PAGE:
The union’s vote to authorise a strike is likely to give it additional bargaining power in its ongoing contract negotiations. In 2002, the union similarly voted for a strike, but was able to reach a deal and avoid the strike. Casino-operating companies have just over a week to get to a similar outcome this time around.

Source: fortune.com

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Gambling in the USA

AGA outlines sports betting priorities in letter to Congress

George Miller

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AGA outlines sports betting priorities in letter to Congress
Photo credits: OTJ ARCHITECTS
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In a letter to federal lawmakers, American Gaming Association (AGA) President and CEO Geoff Freeman reiterated the gaming industry’s top priorities in the evolving debate on how to create a successful legal sports betting market in the United States.

Following last week’s momentous U.S. Supreme Court decision ending the federal sports betting ban, the casino gaming industry is dedicated to building the world’s most secure and successful sports betting system. As legal, regulated sport betting expands across the country, AGA and the gaming industry will work with all stakeholders who share our commitment to eliminating the vast illegal gaming market.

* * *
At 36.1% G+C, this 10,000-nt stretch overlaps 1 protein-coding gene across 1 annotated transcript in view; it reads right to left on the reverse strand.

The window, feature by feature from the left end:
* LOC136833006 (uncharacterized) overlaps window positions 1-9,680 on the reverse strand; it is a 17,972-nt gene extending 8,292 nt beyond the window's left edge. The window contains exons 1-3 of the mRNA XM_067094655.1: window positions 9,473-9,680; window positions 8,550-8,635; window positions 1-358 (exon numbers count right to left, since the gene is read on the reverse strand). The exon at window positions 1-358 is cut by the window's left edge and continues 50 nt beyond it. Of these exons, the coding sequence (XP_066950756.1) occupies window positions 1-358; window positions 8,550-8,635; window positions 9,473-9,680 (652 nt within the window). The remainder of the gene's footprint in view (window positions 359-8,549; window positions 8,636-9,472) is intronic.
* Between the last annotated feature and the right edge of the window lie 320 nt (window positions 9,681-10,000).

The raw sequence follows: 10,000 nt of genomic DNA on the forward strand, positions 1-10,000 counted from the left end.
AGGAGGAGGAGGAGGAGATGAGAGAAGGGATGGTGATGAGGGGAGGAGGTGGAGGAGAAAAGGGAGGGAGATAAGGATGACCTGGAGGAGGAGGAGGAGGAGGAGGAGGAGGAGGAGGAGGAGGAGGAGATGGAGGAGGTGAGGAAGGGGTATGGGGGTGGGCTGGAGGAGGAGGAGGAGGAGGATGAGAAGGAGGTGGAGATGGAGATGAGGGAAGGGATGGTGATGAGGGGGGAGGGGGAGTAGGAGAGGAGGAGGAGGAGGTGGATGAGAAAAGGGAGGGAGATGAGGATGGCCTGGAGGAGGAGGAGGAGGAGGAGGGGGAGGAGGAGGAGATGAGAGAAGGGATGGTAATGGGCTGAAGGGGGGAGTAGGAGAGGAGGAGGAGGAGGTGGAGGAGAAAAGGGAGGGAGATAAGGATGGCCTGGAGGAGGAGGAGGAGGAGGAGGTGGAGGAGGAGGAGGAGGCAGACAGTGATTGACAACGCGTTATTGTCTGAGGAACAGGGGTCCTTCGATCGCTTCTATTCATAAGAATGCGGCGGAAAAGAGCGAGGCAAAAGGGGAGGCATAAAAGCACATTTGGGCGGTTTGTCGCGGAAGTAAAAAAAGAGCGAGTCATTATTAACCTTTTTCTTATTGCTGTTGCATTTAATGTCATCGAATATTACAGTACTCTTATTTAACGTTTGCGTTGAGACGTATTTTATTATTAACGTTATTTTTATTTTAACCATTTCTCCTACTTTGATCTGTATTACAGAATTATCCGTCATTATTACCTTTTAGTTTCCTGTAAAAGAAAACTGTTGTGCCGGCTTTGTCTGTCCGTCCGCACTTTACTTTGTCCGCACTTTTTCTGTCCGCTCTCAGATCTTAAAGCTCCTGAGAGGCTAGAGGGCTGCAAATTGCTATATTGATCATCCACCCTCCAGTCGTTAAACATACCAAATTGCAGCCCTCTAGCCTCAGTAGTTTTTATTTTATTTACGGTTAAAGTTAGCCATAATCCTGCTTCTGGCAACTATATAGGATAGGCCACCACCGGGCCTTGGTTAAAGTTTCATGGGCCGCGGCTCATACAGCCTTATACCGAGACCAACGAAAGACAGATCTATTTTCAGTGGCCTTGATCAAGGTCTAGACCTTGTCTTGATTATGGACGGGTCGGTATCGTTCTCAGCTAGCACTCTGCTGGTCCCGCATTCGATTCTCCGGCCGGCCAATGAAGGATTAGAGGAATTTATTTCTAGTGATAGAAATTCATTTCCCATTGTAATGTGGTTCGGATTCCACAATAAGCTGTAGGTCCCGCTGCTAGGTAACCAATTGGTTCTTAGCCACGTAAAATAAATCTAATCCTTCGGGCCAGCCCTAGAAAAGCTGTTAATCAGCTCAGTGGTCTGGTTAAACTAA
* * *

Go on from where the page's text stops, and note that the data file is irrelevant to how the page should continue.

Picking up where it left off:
Below are the priorities the gaming industry will pursue:

  • Empower State Regulation: More than 40 states and 260 jurisdictions have proven to be effective gaming regulators. AGA will be a resource to state policymakers and regulators as they consider sports betting legalization. AGA will also combat any attempts by the federal government to neuter state regulatory power.
  • Place Consumers First: AGA encourages all stakeholders to understand the intricacies of the illegal marketplace and why consumers turn to it. AGA will promote strong consumer protections – which the illegal market fails to offer – and consumer-centric conveniences such as intrastate mobile wagering.
  • Strengthen Game Integrity: Rigorous sports betting regulation strengthens game integrity, a primary aim shared by the gaming industry and sporting bodies. New technologies make it possible to track legal wagering and identify suspicious activities. The gaming industry supports establishing a national data repository to share any suspicious betting information with law enforcement, gaming regulators and sporting bodies.Promote
  • Responsible Gaming and Responsible Advertising: The gaming industry encourages effective responsible gaming programs in all jurisdictions that enact regulated sports betting. To this end, the gaming industry will voluntarily pursue the creation of a self-regulatory model to guide sports betting advertising.
  • Encourage Contracts over Statutes: Sports betting can benefit sporting bodies and gaming companies alike. The gaming industry supports strong contracts between these parties to address issues such as data and the value of other activities. The gaming industry will vigorously oppose efforts to use federal or state legislation to set basic business terms.

 

Source : AGA